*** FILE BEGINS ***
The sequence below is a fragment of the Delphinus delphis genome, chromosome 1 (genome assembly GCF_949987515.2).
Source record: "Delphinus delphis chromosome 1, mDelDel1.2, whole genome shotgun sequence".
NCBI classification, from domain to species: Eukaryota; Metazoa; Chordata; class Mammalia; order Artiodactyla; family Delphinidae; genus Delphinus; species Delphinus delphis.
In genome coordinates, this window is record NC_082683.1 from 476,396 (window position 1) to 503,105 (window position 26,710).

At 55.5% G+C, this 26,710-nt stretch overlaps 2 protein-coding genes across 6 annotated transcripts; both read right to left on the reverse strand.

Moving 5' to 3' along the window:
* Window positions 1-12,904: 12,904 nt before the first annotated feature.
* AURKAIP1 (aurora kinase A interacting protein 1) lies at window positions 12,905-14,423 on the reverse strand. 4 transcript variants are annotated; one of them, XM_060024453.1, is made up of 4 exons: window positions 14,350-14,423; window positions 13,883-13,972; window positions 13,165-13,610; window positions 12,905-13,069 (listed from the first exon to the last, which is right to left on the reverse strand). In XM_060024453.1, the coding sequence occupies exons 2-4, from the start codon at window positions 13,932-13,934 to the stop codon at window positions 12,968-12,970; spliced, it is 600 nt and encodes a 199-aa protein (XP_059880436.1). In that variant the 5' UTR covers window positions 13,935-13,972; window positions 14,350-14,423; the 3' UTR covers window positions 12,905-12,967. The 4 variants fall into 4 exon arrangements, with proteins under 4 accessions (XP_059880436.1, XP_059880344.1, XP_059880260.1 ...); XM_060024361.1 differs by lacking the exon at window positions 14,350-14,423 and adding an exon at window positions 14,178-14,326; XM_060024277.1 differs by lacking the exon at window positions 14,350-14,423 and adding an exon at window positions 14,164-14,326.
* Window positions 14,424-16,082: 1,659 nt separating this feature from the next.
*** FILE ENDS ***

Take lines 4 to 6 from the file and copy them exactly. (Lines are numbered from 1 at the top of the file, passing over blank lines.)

In genome coordinates, this window is record NC_082683.1 from 476,396 (window position 1) to 503,105 (window position 26,710).

At 55.5% G+C, this 26,710-nt stretch overlaps 2 protein-coding genes across 6 annotated transcripts; both read right to left on the reverse strand.

Moving 5' to 3' along the window: